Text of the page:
In order to make a story, and in the case of an audio book, more believable, more seductive, more addictive, the key architects of a narrated book i.e. the Author and the Narrator(s) must pay very close attention to detail. A missed step on either of their parts rudely ejects the listener from the mesmerizing effect of the chronicle and thrusts them back into reality for which all light prose is designed as an escape.
Even if the listener is unknowledgeable of the History, Geography, Historical Persons, the language used at that time, both technical and non, the tools, dress, methods of transportation, etc.; the precision of these details rings true. A few examples of this are Howard Carter who is best known for discovering the tomb of King Tutankhamen, Giovanni Belzoni who is best known for purloining Egypt’s national treasures for the British Museum such as the two seated Colossi of Ramses II, and Flinders Petrie who is probably best known for the discovery of the Mernepta (or Israel) Stele but who should be also acknowledged for his pioneering of the methodical excavation and documentation techniques. The integration of these historical persons with the multi-dimensional characters created in the fertile mind of the Author constructs a story that is wholly believable. It is as well with lesser known place names like Deir el-Bahri, Maz Guna or the commonly known such as Giza, Cairo and Armana blending with sites now suggested being lost to modern excavators.
The same holds true for the Narrator; if he or she mispronounces words, whether common or Historical in nature, strays from the cadence, dialect or accent of that place and time or, is unable or unskilled at differentiating the voices of the characters these deficiencies renders the recording a waste of time and credits. I had the occasion to listen to a Susan O’Malley version of the Last Camel Died at Noon and hated it. This comparison does not due Barbara Rosenblat her due, however. Having chosen other Authors just because of their selection of this Narrator, I must confess to being an unrepentant admirer of hers. She researches the accents and correct pronunciations for the performance down to the minutiae.
This is the ultimate in pairing and can be enjoyed over and over.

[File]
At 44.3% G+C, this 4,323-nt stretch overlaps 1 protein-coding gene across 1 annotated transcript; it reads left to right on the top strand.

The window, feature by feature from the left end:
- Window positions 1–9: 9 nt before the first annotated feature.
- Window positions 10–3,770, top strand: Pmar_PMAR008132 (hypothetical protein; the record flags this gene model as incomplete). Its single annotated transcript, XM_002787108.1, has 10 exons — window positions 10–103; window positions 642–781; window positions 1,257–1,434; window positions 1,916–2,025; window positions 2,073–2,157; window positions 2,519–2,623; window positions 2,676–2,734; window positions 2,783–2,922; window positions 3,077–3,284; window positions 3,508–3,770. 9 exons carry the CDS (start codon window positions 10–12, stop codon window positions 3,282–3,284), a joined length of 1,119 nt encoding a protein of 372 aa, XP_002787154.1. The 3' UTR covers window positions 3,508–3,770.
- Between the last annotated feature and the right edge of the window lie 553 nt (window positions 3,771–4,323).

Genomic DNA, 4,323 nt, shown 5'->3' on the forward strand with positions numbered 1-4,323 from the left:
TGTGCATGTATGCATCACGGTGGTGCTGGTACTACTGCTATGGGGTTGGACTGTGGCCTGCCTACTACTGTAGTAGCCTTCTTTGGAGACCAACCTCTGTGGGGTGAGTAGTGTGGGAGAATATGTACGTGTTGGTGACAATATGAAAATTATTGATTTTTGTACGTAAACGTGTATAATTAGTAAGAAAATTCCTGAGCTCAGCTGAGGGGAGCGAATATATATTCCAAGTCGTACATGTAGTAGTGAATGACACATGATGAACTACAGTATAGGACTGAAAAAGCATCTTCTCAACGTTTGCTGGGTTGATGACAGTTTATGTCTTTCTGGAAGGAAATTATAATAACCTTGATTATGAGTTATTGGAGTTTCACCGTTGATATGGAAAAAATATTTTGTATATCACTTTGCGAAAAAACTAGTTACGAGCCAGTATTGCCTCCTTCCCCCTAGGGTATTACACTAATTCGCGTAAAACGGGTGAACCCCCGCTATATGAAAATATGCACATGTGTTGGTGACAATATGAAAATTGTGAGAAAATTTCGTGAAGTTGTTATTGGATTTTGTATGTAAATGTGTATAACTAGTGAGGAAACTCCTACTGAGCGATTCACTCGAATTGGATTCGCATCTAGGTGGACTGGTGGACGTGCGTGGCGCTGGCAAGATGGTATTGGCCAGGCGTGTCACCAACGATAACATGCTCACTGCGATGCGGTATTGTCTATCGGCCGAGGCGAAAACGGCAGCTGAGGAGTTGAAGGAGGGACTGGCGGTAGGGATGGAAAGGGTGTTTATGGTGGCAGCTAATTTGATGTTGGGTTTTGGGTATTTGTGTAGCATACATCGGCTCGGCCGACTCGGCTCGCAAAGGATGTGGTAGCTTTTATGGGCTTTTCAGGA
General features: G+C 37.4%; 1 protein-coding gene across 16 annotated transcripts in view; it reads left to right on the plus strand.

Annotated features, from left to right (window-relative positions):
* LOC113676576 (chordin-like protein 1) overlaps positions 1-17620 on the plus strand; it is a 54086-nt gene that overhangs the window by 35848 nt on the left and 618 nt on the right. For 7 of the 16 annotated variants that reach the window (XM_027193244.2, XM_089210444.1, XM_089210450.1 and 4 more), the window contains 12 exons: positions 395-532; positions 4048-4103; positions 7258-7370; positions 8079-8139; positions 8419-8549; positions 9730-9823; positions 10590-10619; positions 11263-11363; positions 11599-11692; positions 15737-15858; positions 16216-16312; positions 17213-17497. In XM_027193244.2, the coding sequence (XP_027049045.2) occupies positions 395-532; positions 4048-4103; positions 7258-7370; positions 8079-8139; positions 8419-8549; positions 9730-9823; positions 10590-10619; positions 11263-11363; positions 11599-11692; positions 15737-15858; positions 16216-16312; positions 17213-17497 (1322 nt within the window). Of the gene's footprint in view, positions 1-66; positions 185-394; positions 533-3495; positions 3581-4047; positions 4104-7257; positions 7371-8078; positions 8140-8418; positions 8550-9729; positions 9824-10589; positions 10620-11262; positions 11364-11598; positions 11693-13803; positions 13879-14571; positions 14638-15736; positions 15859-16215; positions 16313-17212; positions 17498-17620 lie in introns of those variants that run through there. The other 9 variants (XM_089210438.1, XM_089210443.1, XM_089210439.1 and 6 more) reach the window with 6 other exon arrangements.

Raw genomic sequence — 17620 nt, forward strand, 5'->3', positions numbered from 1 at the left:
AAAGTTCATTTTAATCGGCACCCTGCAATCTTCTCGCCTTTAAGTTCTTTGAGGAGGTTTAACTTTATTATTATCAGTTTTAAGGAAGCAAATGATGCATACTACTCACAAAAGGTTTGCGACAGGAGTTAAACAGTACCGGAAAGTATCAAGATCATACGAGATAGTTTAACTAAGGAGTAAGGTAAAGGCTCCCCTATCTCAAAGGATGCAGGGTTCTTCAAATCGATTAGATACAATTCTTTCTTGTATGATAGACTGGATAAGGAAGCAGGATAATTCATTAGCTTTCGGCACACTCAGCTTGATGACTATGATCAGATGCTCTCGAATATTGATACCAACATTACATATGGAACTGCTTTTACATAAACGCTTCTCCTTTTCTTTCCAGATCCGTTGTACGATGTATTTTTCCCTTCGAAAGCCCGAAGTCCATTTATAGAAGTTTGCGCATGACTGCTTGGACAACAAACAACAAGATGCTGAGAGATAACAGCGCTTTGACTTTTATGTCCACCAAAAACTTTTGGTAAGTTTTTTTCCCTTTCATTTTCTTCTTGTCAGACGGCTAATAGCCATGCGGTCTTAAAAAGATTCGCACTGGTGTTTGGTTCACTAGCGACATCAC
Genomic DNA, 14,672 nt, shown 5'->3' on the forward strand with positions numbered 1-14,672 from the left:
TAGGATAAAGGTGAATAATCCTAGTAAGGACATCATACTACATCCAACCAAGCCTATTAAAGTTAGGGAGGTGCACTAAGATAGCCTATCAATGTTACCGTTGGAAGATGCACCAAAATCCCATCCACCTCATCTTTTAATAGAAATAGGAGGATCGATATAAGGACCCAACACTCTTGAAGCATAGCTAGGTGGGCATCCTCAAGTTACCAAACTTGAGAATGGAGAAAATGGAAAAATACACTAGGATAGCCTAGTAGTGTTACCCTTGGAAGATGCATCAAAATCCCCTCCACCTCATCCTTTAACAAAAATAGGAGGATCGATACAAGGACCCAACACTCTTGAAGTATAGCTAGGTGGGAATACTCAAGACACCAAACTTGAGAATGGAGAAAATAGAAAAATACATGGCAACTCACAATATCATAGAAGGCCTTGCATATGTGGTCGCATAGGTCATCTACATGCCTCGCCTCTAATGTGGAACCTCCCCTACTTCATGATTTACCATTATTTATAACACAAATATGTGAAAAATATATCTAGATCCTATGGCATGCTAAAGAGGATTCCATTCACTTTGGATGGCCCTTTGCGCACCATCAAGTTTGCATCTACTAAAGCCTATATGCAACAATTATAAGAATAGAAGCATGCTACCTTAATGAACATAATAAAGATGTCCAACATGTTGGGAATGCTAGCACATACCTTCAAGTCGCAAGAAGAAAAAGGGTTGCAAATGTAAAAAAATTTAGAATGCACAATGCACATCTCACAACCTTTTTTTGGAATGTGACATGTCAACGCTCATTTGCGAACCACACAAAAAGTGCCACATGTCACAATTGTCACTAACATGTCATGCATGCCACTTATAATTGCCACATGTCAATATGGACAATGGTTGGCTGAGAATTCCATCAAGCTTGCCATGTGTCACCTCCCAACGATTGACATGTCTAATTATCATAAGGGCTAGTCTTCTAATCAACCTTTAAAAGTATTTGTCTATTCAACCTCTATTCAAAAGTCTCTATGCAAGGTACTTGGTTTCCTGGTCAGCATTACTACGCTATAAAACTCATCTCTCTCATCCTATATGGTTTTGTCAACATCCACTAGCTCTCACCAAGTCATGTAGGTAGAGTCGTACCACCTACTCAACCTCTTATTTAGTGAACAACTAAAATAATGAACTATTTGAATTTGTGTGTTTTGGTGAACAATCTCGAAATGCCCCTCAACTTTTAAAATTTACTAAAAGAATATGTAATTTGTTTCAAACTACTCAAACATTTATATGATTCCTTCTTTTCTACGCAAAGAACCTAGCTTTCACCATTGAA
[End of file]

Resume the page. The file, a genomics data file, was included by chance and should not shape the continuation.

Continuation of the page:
Although this series has the potential to become formulaic, this first book should NOT be missed, even if you elect to discontinue listening to the rest of the series.
It puts an interesting twist on seduction while weaving a plot that stands up to most and surpasses many more of the worn-out writers who rely on titillation and angst to carry a flimsy plotline.
I enjoyed how this story took something from Shakespeare’s Taming of the Shrew and blended it with the well-seasoned sex we saw in Fifty Shades of Grey.
Let’s see how well this series continues.
The Narrator, Kate Reading, does a fine job on Male/Female voice as well as Character differentiations and gets better on accents and word pronunciations as the book goes on.
All in all I give this book a substantial 4 across the board.
I first started listening to Ms MacAlister with the "Dragon Series". I thirsted for each book as it came out. Always pleased with the product, I came back time and again for more. Those series (Green, Silver, Light, Black, etc.) were witty in dialogue, well characterized in number of distinct personalities, broad in storyline and worthy of the public acclaim that they achieved.
Then, having no more in that series to read, I started with some of her "other" Vampire books only a few of which were carried by Audible (Crouching Tiger, Hidden Fang, etc.) and found the surprisingly good as well.
When these 3 books came out in 2013, I was so eager to feed my habit that I did not even listen to a sample of the books, I just purchased them. These books, apparently all in the "Dark Ones" series (but neither labeled nor numbered that way except for this first book) are little more than formulaic with flat characters, shabby storylines and a blind of overly descriptive sex scenes that neither arouse nor deceive the listener into believing that this is up to the previous Ms MacAlister's writings. If these were her first works, I could allow that, as a beginner, she could in time grow to be the KM we all know. However, that is not the case and it appears that these works are merely trying to "cash in" on her previous legacy.
Needless to say I will not be following this series.
While some of the diminishing appeal of her recent works can be due to a lesser narrators, though Ms Campbell is not as near as incompetent as Ms Huber who read Sex. Lies and Vampires, it seems to this listener that the refreshing, witty, detailed, writing of Ms MacAlister has become formulaic. Vampire needs girl; Vampire gets girl; girl saves Vampire.
Having devoured all of her Dragon Series, and the few Vampire books Audible had available prior to the recent releases, I was ready for some of what I had previously enjoyed. This was not my experience. It would be an acceptable first attempt at fantasy writing, but to a seasoned writer like Katie MacAlister it is half-hearted prose.